Enter your mobile number below and we'll send you a link to download the free Kindle App. Then you can start reading Kindle books on your smartphone, tablet, or computer - no Kindle device required.
Getting the download link through email is temporarily not available. Please check back later.
To get the free app, enter your mobile phone number.
I Love Macarons Paperback – November 11, 2009
|New from||Used from|
Best Books of the Year So Far in fiction, nonfiction, mysteries, children's books, and much more.
Frequently Bought Together
Customers Who Bought This Item Also Bought
About the Author
If you buy a new print edition of this book (or purchased one in the past), you can buy the Kindle edition for only $2.99 (Save 63%). Print edition purchase must be sold by Amazon. Learn more.
For thousands of qualifying books, your past, present, and future print-edition purchases now lets you buy the Kindle edition for $2.99 or less. (Textbooks available for $9.99 or less.)
Top Customer Reviews
Helen Dujardin is 100% french, and in my opinion the US-based macaron guru. With her assistance, I have been able to correct the French Meringue recipe in I Love Macarons. There is a great deal of essential information missing from the book. For example, the amount of egg white needed is 90 gr, definitely DO NOT use three large eggs as even medium eggs will yield more white than needed. And, the eggs must first be aged. To age them, they need to be out of their shells, separated from the yolks and left to stand uncovered for a couple of days at room temperature in the coolest part of your kitchen. (To understand this process better and learn a work around, read Helen DuJardin's article Demystifying Macarons found on the internet.) Using non-aged eggs will cause the pied or foot of your macarons to spread. The pied should not extend beyond the shell.
Secondly, the information in the book on confectioner's sugar is confusing. For instance, the book says not to use confectioner's sugar containing cornstarch (cornstarch-free sugar is not available in the US as far as I can tell). However, the product sample pictured in the book, by Woodstock Farms, actually does contain cornstarch.Read more ›
Hisako does a great job walking you through the method of preparation with these challenging but full of flavor cookies. All kitchen tools you will need are explained. Troubleshooting techniques as well. She explains the two different types of batter for preparing the shell, which is impossible to find on the internet. The methods are easily written for the baking beginner to follow and understand. Detailed info on the flavoring agents, ingredients (props for using organic powdered sugar (many do not realize the importance of this).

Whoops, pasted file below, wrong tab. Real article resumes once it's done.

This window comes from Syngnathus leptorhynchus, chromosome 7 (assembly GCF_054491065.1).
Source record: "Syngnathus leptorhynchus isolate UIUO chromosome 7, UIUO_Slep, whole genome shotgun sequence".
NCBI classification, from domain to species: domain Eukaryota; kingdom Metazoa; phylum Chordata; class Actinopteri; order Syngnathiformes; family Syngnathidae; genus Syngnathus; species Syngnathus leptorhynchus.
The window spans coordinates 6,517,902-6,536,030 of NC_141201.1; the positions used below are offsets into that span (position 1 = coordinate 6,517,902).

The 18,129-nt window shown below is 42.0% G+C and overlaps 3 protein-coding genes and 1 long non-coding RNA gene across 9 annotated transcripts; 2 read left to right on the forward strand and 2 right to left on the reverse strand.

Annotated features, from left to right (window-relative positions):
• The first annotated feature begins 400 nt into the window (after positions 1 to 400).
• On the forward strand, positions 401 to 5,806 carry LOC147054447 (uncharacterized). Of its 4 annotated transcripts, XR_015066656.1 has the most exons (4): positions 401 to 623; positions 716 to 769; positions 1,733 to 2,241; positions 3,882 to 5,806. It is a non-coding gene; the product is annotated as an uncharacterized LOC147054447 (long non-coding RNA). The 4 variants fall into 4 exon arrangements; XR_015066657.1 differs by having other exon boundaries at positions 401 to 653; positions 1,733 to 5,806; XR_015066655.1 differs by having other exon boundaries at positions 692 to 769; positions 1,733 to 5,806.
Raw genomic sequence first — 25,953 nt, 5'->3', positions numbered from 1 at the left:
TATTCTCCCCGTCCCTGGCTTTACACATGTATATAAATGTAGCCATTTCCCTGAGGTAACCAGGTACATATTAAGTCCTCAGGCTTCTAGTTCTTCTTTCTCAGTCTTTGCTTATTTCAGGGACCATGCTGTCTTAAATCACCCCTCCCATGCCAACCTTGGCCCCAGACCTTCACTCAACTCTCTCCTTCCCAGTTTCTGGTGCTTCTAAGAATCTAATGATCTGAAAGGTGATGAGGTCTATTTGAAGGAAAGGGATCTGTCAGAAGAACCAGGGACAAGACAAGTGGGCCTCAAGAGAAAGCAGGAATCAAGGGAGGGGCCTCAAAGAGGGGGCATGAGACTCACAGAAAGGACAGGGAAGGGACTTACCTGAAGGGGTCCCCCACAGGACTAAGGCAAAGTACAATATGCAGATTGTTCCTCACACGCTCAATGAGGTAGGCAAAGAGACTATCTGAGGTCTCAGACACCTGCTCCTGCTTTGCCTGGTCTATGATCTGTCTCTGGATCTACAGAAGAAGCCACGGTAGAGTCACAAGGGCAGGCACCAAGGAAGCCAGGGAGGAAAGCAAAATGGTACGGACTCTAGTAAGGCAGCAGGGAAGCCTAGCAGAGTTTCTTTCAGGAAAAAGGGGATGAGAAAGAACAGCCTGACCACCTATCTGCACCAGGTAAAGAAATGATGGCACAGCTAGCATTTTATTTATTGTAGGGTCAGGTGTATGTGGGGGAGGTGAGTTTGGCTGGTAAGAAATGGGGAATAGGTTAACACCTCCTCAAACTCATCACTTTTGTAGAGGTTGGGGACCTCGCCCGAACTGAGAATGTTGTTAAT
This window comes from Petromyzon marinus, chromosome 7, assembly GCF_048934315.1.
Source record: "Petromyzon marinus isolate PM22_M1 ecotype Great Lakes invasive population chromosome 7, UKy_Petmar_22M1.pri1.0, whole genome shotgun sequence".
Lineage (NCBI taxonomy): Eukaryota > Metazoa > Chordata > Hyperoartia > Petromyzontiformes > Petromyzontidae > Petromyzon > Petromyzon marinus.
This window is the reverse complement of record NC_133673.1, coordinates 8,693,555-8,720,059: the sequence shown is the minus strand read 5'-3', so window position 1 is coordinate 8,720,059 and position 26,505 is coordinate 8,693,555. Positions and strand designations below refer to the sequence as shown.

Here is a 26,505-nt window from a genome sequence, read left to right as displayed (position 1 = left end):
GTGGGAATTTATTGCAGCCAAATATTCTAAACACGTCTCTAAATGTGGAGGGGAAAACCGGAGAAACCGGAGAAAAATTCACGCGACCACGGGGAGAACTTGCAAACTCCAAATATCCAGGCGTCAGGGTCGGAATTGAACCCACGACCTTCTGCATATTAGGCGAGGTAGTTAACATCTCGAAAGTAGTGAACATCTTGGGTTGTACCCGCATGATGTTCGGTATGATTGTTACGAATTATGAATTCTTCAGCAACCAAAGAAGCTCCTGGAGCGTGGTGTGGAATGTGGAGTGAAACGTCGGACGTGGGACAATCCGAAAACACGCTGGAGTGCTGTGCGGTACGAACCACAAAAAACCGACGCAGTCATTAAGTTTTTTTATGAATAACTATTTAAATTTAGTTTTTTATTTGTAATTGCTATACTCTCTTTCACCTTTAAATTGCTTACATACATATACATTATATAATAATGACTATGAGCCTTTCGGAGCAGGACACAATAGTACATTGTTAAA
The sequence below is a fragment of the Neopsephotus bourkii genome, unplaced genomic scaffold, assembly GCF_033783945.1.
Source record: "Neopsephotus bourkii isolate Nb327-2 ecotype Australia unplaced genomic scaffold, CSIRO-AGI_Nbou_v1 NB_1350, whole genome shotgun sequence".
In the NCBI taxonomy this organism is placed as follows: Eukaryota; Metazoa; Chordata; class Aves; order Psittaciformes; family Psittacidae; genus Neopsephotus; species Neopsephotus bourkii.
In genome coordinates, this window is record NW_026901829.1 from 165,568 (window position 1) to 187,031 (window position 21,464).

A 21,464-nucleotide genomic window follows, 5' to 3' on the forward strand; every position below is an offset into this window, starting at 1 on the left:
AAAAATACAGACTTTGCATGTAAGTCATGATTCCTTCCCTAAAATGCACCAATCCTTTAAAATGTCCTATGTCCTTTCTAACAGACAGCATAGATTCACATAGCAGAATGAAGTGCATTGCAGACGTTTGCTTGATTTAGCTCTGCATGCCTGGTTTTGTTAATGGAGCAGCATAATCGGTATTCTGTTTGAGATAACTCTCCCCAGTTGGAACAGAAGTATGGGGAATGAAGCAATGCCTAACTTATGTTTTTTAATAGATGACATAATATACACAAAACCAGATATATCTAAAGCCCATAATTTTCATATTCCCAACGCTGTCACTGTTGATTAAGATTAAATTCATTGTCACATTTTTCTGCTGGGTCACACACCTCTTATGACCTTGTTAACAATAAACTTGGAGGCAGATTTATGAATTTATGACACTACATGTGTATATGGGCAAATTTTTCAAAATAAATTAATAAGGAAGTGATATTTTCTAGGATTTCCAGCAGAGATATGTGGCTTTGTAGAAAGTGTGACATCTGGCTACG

Once you have mastered the macaron shell and all the flavor options, you will move on to the cream filling. There are many types of creams, curds, custards, and ganche recipes. Detailed enough so they are easy to follow without overkill. The pictures are prefect.
The book will wrap up (pun intended) with gift wrapping ideas for the macarons. If you have been to Paris then you know what I mean. Parisans take their macarons very serious.
Last, (I will have to say is genious also because you never see this in a cookbook), she gives you recipes to make addional items with the leftover egg yolks. (Remember macarons are powdered sugar, ground almond, egg whites.) From creams, puddings, brulee, to ice cream. I thought that was a nice touch to have in a book.
The content is detailed, not overwhelming, straight forard for the new baker and in depth enough for the macaron connoisseur.
I highly recommend this book you are have the desire to bake these at home and learn about macarons. Great value for the price!Read more ›
As written, it didn't work in my kitchen. Good-tasting, but it cracked and no pied. I had initially thought that the technique described or baking temperatures suggested were off. If you look on pg 28, she slides the baking pan in a Japanese-style oven that looks like a giant toaster oven. Surely a larger American-style oven would require different directions?
However, I noticed that David Lebovitz's recipe is nearly identical in procedure, down to the 375 degree oven, but is different in ingredient proportions. (It's posted here: [...]) Is it possible the ingredients that one could obtain in Japan are of slightly different proportion and composition? Maybe they have smaller eggs in Japan? It's hard to say.
The frequent typos, as other reviewers have mentioned, were annoying and unprofessional.
Is this book completely worthless, then? Not at all. It's beautifully designed and whimsically photographed. It depicts macaron-making as fun and completely do-able in your kitchen. One could very easily go down the path of scientific analysis when it comes to making these pastries, which is useful for troubleshooting, but does little to inspire someone to try it at all.
Most Recent Customer Reviews
Great visuals. Good layout. Recipe never worked for me. I tried it about 15 times and got no pied. I went online to troubkeshoot and aged my egg whites and all. No pied.Published 6 months ago by T. Wong
I'd give this a lower rating if I could. I make macarons often and bought this book mainly for suggestions for new flavor shells or filling. Read morePublished 7 months ago by Tinkerbell
I'm just learning to make Macarons and this was the perfect book for me.Published 13 months ago by Joyce Ballast
I love this book, it is the only macroon recipe and break down that I have had success with.Published 14 months ago by Kmc
I loved the different styles of recipes with step by step instructions with pictures to match each one. Read morePublished 15 months ago by Brooke Emmich